Barber Shop Chronicles is a new play exploring the role of the barber shop, and the multitude of functions this space can offer, beyond the act of getting one’s hair trimmed. Written by Nigerian-born, London-based poet and playwright Inua Ellams, he was inspired to explore this subject when he learnt of a project that taught barbers the basics of counselling. “I had forgotten that conversations could be so intimate and so delicate in places where men would gather and I wanted to witness that interaction”, he explains.

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Set in six different barber shops – one in London, five located in cities across Africa – over the course of one day, the viewer is invited into an environment which functions as “newsroom, political platform, local hot spot, confession box, preacher-pulpit and football stadium”. Put simply, Ellams explains, “Barber shops are places where we can be ourselves”. There is a universality to this space – after all, everybody has to cut their hair. Here, men can gather and interact with one another, unburdened by social or generational barriers which define so many other spaces. Ellams visited each of the five African cities (Johannesburg, Harare, Kampala, Lagos and Accra) while developing the project, basing much of the dialogue and characterization on the men he met.

We spoke to him about the barber shop as a sanctuary and tackling perceptions of black masculinity.

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“Many of the portrayals seen of black African men tend to be stereotypical, lack nuance and are more often than not negative representations.”
Inua Ellams
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You visited barber shops in London and Africa when developing this project. What are some of the main themes of conversation that you overheard?
Lots of men talked in various ways about masculinity, their relationships with their loved ones, their places within society and about how political changes affected their place within their families. They ranged from the political to the personal and they spoke a lot about football.

What role do you think barbershops and barbers themselves play within communities?
I think roles are specific to the types of communities. In African and Caribbean communities, barbers tend to be like councillors. They act as news reporters who filter through the overwhelming amount of information that is passed across by television and radio stations. They tend to be filters of truth, holders of all versions of the truth, they are focal points, they are confidants, they are uncles – and I mean that in the African sense of the word, a respected elder; or any older member of anyone’s family.

Barber shops themselves are, and have been, safe spaces within African and Caribbean communities where men of colour can gather to share or show strong emotions or perform aspects of their culture without a critical or an outsider’s eye watching. It reminds me of quantum physics, where changes to the movement of molecules or the ways molecules navigate a space changes if they are watched. When we are aware that we are being watched we act in a different way. Barber shops are places where we can be ourselves.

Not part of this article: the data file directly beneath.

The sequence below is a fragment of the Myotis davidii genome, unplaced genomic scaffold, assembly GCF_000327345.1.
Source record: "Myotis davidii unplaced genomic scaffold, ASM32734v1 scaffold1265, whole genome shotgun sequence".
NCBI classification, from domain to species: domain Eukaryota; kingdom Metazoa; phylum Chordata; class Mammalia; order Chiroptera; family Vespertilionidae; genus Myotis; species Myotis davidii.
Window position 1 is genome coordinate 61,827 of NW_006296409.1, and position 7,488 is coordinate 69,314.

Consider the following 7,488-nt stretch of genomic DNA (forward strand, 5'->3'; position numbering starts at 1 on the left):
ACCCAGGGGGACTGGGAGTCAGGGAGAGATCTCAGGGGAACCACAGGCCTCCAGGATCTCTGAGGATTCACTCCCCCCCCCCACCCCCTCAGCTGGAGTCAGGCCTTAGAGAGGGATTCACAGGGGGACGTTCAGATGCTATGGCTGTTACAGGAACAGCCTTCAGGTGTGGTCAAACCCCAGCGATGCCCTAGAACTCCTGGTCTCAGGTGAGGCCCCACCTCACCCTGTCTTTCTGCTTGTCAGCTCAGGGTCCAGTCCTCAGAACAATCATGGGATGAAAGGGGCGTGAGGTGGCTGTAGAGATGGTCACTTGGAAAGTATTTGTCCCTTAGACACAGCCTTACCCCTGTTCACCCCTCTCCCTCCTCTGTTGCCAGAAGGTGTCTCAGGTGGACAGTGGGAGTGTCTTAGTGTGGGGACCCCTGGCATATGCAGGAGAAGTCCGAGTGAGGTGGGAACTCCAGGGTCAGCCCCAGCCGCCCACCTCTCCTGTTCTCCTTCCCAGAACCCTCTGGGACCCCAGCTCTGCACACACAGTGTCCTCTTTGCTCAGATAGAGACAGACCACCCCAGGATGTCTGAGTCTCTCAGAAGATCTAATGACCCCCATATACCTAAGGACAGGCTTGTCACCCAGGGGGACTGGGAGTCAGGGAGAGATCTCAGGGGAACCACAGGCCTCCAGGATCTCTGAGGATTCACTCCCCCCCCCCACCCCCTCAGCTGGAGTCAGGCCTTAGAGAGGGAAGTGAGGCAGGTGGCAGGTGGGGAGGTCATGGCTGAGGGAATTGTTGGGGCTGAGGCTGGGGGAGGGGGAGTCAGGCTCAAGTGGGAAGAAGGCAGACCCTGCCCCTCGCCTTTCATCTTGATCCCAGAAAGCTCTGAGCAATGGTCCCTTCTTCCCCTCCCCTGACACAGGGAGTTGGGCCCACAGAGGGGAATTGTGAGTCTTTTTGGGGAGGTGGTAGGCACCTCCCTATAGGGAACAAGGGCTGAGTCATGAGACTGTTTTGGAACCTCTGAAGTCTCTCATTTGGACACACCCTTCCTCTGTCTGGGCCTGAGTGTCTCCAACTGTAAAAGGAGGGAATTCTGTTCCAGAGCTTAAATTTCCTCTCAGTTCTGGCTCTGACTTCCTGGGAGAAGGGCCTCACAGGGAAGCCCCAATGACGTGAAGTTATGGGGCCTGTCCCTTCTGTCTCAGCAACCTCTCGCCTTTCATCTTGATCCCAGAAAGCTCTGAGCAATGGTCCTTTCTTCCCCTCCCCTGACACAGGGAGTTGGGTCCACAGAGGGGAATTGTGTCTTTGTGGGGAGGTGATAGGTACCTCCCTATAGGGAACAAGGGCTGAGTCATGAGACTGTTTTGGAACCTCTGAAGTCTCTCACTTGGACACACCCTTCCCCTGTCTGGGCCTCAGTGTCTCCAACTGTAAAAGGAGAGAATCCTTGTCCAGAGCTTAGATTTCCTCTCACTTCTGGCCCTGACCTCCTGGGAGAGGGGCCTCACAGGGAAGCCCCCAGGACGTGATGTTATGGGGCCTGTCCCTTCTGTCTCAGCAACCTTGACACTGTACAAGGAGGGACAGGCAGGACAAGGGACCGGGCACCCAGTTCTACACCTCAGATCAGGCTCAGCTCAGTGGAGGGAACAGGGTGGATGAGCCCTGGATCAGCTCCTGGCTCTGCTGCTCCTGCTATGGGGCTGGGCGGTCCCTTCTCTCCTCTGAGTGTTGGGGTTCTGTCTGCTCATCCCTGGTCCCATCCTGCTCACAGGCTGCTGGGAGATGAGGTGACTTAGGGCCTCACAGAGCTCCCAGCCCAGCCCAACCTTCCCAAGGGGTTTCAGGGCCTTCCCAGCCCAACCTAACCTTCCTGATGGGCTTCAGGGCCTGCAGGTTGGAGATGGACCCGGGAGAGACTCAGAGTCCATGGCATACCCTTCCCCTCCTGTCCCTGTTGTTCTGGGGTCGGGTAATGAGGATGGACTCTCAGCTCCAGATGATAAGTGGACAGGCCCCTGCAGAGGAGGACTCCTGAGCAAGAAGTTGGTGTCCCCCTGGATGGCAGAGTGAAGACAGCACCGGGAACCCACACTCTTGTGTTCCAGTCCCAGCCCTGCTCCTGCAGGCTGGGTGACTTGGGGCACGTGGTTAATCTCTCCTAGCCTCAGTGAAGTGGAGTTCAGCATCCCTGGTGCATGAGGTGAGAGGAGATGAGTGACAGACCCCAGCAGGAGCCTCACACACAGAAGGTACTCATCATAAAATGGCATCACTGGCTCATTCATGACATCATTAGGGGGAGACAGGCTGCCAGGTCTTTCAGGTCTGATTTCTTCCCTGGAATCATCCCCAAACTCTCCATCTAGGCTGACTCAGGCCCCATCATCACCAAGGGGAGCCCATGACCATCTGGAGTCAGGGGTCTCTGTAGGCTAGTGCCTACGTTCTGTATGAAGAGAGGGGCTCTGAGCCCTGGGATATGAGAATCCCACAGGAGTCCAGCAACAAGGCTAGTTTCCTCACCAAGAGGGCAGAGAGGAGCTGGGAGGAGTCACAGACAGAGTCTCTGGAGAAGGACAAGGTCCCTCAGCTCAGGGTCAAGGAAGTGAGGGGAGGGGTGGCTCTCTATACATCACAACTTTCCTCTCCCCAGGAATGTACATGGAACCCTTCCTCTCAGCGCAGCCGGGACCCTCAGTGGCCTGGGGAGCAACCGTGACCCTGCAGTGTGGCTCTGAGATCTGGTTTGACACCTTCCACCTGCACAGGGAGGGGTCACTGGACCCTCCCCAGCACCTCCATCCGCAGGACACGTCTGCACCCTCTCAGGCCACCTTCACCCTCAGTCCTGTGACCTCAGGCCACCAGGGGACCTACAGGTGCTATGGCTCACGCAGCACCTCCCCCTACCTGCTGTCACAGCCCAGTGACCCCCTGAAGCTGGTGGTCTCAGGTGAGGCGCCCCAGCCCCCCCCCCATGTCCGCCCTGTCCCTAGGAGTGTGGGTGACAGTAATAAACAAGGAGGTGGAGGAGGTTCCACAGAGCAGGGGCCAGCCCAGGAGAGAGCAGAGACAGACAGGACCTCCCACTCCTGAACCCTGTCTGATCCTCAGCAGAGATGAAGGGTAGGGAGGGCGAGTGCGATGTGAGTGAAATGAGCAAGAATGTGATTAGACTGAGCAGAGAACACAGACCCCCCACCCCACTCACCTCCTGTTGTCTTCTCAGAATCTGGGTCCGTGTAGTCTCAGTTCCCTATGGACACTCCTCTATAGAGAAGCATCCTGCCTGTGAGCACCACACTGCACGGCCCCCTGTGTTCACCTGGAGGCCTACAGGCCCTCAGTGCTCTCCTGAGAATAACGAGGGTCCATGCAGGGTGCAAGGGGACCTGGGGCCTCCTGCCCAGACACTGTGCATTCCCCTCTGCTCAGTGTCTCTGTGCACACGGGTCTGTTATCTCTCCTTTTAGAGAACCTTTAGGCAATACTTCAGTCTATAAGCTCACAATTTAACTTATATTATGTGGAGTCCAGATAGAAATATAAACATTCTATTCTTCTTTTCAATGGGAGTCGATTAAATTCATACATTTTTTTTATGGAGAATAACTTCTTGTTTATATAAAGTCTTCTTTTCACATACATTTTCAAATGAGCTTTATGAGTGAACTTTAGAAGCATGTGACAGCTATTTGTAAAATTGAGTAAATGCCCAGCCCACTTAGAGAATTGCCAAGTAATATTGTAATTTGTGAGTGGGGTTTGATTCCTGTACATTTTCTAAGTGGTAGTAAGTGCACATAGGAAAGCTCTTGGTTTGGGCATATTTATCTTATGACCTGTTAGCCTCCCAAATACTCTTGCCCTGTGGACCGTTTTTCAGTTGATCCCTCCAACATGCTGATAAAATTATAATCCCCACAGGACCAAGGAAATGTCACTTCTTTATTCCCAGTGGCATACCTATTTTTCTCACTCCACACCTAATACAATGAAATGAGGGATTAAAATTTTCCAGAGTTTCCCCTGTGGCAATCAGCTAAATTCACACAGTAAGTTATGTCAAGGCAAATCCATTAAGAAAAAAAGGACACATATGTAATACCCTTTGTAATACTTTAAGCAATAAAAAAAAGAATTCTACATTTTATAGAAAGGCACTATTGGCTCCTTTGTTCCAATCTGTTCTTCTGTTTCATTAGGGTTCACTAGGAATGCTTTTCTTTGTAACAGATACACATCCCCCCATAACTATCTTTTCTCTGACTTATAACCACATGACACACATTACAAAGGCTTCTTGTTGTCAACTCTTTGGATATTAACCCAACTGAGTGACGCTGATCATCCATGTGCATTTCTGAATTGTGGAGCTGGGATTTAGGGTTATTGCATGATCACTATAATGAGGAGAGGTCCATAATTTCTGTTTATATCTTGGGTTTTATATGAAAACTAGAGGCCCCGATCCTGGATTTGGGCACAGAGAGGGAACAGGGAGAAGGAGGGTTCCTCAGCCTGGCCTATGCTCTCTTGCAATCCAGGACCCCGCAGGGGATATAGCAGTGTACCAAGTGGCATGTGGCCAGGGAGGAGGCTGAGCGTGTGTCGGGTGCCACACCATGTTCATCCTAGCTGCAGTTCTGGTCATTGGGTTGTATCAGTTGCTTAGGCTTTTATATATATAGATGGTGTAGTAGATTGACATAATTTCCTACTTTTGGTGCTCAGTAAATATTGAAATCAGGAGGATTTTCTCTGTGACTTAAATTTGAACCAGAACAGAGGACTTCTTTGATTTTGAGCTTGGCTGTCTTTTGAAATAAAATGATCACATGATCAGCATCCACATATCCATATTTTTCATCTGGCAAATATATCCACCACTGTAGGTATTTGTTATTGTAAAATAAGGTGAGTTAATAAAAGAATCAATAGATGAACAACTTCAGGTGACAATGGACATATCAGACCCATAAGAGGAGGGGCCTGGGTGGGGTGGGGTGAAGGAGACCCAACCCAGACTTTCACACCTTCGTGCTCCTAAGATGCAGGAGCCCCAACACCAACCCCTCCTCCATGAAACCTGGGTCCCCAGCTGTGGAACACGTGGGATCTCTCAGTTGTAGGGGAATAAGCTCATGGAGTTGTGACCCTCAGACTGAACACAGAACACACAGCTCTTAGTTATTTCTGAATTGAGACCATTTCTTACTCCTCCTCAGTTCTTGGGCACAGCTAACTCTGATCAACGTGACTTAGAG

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Two key themes within your play are black masculinity and men’s mental health. Do you think it is important to address these themes through creative work?
I don’t think it’s important to address these issues through creative work, it’s just that I work in the creative industry therefore it’s my way of addressing them. There is a freedom that working creatively affords those who engage with this theme, in that we can do whatever the hell we want. We can drill into things, we can write freely and we can follow our imaginations in a way that mental health professionals or academics can’t.

Has your understanding of barber shops and the relationships between barber and client changed since writing your play?
When I began writing the play I didn’t know how deep the rabbit hole went, I just knew it existed and that I wanted to enter. From writing the play, I’m aware of how vast, nuanced, beautiful and delicate barbershops can be. Also, how ridiculously funny, over the top, exaggerated and naturally theatrical those spaces are.

If there is one thing you hope the viewer will take away from viewing Barber Shop Chronicles, what is it?
I hope that they will take away from the play the various types of black men that exist in the UK. Many of the portrayals seen of black African men tend to be stereotypical, lack nuance and are more often than not negative representations. Barber Shop Chronicles shows the men as they are, the men I actually met. It tries to hint at the plethora of voices and the thousands and thousands of types of men that are not presented on television, radio or stage.

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Barber Shop Chronicles opens 30 May – 8 July 2017 at the National Theatre, London / 12 – 29 July at West Yorkshire Playhouse, Leeds. Find out more here

Credits

Interview Alex Mascolo
Press Image Dean Chalkley
Rehearsal Images Marc Brenner
Special Thanks Inua Ellams, Ruth Greenwood

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